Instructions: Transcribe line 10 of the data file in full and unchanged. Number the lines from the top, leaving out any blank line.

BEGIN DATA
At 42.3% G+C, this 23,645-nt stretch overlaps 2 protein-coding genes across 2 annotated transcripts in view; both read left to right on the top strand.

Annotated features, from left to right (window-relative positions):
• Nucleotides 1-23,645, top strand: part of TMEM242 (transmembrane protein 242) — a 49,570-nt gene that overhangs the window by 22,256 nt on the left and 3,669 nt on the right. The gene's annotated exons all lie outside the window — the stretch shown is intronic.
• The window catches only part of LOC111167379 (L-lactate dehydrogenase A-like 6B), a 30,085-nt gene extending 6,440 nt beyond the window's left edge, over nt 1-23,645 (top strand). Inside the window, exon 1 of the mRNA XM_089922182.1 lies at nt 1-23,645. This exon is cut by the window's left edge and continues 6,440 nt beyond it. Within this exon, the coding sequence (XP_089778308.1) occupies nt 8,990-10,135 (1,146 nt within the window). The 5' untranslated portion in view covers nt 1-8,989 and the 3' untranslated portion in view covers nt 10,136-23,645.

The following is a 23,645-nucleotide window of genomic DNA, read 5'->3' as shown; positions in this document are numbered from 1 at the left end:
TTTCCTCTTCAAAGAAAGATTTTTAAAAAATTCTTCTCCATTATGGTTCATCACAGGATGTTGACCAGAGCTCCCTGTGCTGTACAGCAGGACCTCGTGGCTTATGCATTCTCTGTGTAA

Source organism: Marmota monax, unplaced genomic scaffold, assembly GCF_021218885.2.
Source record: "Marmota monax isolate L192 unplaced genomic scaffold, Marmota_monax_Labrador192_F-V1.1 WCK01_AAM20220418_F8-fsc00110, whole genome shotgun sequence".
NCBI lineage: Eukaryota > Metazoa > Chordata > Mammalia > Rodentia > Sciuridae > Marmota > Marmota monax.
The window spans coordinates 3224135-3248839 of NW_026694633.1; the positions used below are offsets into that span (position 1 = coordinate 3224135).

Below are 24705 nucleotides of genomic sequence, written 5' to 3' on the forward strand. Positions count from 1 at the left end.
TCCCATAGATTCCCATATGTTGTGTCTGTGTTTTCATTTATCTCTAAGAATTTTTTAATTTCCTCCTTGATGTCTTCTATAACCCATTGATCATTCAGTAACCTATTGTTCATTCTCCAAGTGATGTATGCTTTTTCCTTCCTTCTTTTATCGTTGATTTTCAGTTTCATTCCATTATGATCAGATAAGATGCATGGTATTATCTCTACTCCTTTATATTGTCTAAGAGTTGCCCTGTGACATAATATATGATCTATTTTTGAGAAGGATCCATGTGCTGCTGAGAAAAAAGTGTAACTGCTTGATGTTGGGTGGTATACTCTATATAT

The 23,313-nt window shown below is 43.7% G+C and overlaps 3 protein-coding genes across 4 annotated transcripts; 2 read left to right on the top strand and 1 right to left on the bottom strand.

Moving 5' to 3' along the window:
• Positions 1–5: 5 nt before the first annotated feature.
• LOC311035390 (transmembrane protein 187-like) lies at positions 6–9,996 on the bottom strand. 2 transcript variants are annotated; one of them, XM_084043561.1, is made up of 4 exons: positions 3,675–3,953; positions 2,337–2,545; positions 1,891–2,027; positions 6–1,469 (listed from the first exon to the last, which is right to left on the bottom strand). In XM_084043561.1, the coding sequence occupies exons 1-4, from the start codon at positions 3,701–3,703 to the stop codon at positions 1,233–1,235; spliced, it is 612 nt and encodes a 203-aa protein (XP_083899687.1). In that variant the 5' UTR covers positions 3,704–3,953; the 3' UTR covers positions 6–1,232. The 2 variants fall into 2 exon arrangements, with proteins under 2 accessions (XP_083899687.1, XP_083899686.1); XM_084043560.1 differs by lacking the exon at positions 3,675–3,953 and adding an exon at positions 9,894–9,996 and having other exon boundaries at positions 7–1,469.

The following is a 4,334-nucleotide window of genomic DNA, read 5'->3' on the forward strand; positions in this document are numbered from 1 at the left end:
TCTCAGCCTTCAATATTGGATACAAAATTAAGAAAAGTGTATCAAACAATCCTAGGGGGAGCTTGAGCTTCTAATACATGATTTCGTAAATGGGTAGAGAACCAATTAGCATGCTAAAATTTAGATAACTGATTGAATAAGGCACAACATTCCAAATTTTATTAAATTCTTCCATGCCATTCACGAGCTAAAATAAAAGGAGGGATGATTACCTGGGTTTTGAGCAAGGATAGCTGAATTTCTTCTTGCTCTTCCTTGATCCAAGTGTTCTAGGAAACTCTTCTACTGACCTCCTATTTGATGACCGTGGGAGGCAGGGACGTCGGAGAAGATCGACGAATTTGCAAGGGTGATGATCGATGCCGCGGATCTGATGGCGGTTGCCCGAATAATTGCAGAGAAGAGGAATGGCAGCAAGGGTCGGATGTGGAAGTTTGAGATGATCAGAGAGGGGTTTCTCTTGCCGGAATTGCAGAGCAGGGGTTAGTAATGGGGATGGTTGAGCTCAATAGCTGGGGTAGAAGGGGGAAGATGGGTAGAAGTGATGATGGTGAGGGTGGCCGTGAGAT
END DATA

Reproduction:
The window spans coordinates 3224135-3248839 of NW_026694633.1; the positions used below are offsets into that span (position 1 = coordinate 3224135).